Darkness and perpetual struggle, knowledge that your body isn’t really the one you’re meant for, trying to seem “normal” to the world while confused and conflicted inside. That’s the world of closet transsexuals. Just a few decades ago, the same struggle—minus the gender change—plagued homosexuals.
“Coming out” is a liberating event, moving from a secret world of stress and excuses to a bold declaration of “me.” Caitlyn Jenner came out in a big way, the way Bruce always did things, staying on top, gaining adulation and respect for being one-of-a-kind.
In many ways, the journey into faith for Christians, and the journey into freedom for transsexuals is the same.
There’s the knowledge that you’re not what you appear to be. There’s the gnawing darkness and even fear. There’s the revelation of stepping into a new world, and the decision to make the step regardless of consequences. And there’s the freedom of having moved from inner conflict to outer identity.
Both the transsexual and the Christian gain acceptance by coming out. The transsexual comes out into a sexual identity that they believe, sincerely, has been part of their inner self from birth, and the Christian comes out into an identity in Christ that they too, sincerely, believe has been their eternal destiny from God.
But the similarities end there.
Pulitzer Prize-winning columnist Kathleen Parker raised some questions about using Jenner as the face of the “Next New Thing” of transgenderism.
Every movement needs a celebrity, we’ve come to accept, and Jenner is the self-appointed transgender community’s poster girl. But is Jenner really the best face for such a profound experience, no offense to her plastic surgeon?
Though many of us remember Jenner as the stunning 1976 Olympic decathlon gold medalist, the erstwhile Wheaties model is best-known to a younger generation as Dad in the reality television series “Keeping Up with the Kardashians.”
I can’t speak to the appeal of the show, having never watched it, but few could have escaped exposure to the Kardashian name and the family’s most infamous daughter, Kim, who lurched to notoriety owing to a sex tape, her friendship with fellow exhibitionist Paris Hilton and her rather robust derriere.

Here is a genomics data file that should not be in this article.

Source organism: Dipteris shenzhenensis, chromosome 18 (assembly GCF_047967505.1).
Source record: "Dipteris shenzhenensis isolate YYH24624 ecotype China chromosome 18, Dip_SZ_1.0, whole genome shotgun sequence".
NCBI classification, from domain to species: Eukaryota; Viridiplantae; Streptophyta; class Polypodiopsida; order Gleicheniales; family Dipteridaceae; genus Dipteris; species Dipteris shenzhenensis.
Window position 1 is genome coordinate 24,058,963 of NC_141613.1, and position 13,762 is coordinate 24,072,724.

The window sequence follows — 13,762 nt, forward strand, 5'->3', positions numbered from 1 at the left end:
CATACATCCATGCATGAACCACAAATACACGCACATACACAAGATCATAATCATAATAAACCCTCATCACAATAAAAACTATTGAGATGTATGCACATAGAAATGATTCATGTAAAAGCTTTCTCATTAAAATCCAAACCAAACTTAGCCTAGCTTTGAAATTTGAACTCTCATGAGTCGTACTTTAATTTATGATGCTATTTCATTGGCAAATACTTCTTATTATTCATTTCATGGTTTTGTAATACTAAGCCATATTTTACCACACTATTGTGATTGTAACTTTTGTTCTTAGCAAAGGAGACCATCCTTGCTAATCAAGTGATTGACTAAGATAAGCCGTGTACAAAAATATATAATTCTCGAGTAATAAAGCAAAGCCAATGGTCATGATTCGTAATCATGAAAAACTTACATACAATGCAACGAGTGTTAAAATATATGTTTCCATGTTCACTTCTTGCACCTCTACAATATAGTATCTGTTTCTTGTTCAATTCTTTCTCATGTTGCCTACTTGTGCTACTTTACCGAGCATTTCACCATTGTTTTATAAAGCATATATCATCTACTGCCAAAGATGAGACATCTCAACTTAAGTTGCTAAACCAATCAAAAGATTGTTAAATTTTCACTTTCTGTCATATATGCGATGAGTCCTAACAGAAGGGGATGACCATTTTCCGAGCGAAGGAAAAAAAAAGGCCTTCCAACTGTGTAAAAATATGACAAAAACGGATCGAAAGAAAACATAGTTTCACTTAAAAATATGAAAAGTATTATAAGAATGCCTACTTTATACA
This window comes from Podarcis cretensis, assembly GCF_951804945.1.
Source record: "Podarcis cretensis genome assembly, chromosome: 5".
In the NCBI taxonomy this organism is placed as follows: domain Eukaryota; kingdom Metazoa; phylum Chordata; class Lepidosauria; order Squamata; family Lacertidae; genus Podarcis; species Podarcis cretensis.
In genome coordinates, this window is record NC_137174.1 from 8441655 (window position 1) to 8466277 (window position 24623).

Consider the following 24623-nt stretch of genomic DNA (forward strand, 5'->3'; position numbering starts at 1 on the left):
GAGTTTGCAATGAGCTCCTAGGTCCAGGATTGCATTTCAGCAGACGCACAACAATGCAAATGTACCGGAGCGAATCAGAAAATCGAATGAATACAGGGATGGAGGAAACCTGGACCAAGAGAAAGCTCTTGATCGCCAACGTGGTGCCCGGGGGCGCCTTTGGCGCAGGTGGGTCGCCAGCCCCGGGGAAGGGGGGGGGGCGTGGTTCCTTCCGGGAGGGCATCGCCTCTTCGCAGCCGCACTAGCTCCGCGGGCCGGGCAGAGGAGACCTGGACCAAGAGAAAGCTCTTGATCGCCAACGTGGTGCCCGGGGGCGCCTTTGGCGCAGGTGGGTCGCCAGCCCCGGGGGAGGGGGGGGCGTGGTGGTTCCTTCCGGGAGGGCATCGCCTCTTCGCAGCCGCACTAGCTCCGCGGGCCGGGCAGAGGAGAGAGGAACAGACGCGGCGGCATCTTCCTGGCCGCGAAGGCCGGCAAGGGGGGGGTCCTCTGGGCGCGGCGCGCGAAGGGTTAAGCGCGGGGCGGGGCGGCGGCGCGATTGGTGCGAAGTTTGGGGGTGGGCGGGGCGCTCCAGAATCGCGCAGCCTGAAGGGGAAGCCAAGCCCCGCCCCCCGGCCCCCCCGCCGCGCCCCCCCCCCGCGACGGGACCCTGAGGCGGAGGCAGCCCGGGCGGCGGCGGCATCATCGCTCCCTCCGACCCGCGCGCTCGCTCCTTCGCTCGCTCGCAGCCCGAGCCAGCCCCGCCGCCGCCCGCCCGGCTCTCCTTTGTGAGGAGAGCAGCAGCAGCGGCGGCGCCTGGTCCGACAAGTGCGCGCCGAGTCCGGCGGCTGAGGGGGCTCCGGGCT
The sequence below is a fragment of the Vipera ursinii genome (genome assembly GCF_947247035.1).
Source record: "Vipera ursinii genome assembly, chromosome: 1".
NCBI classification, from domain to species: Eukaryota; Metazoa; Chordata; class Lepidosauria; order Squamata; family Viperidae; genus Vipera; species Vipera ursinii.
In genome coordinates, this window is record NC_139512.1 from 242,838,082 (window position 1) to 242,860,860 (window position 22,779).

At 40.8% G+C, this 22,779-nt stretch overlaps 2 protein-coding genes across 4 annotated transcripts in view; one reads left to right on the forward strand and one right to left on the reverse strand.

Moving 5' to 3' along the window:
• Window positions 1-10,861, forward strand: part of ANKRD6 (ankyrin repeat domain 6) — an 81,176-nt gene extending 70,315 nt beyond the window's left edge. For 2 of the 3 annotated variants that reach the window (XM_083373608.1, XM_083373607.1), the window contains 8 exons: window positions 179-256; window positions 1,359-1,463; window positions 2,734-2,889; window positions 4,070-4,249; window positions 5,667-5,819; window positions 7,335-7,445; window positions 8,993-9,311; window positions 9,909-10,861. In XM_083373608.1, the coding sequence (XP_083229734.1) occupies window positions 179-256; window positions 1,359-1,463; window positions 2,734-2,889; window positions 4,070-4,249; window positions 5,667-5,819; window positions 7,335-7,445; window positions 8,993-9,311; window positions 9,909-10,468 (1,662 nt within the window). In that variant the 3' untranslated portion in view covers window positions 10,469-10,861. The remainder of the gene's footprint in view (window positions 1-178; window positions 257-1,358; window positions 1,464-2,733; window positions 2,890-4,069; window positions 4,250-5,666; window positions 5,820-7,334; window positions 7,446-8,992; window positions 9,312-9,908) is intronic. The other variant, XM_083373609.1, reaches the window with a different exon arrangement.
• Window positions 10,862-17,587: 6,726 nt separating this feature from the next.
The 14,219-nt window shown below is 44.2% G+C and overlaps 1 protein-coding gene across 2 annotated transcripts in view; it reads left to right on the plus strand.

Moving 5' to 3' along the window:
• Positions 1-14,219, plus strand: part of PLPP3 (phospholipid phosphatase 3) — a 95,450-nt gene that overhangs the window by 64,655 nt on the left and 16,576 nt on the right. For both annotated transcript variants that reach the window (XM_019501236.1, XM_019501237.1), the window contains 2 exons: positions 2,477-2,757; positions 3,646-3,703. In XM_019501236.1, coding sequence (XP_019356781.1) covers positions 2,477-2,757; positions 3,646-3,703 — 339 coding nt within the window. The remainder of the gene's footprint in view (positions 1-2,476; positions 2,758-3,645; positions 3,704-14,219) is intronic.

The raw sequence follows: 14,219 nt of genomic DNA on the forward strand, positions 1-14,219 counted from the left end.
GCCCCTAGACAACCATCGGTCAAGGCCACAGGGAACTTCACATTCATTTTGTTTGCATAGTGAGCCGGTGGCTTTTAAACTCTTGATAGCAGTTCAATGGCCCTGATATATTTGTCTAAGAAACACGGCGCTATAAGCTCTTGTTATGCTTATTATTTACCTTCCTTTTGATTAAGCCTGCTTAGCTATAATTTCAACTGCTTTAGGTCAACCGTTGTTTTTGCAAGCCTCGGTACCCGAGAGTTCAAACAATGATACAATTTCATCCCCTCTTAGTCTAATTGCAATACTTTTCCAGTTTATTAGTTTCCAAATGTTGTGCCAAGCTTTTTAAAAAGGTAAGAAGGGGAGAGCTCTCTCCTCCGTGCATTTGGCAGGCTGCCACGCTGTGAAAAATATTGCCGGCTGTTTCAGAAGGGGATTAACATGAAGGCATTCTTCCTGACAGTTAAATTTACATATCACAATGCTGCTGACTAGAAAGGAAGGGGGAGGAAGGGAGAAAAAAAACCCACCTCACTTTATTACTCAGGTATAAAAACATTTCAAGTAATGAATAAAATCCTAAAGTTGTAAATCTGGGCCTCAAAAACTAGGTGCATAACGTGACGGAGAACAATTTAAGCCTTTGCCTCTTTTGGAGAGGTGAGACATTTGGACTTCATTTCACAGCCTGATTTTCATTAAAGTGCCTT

To put it bluntly, the former Bruce and the latter Caitlyn have been media personalities-for-hire for most of their existence. Is it really appropriate to elevate Jenner to such heroic and adjectival heights as “bold” and “courageous,” when many transgender people will conduct their own struggles privately, and, indeed, courageously?
To respond rather bluntly: Someone’s got to do it.
Someone has to give the testimony for the movement, and streetwalking drug-addicted trannies in SoHo or The Tenderloin won’t really cut it. Lipstick and leather adorned marchers in the gay pride parade won’t do either. The movement had to have someone capable of moving the culture, and Caitlyn was ready and willing to step into the klieg lights, a TV-ready personality who can read a script and endure photo shoots.
I am troubled by the same things that trouble Parker: hanging a movement where people are experiencing genuine anguish on a celebrity (with her own reality show “I am Cait” in the works) seems to be a recipe for disaster.
Just ask the subjects of the previous column Parker wrote: The Duggar family.
This despite the Duggars having raised their children by the book — home schooling, restricting access to entertainment, guiding courtships and advising that sex should await marriage, which, come to think of it, wouldn’t hurt a nation that seems to be in perpetual rut.
The Duggars’ expectations were more or less the norm not so very long ago — and many would argue that the country would be better off if more parents were similarly engaged in their children’s lives. This may explain in part why their show has ranked among the top 25 cable shows, especially among conservative Christians.
Parker managed to weave politics and religious demographics into her piece, but before she did, she swung on the fastball pitch of Christianity before she fouled it off into the political grandstands.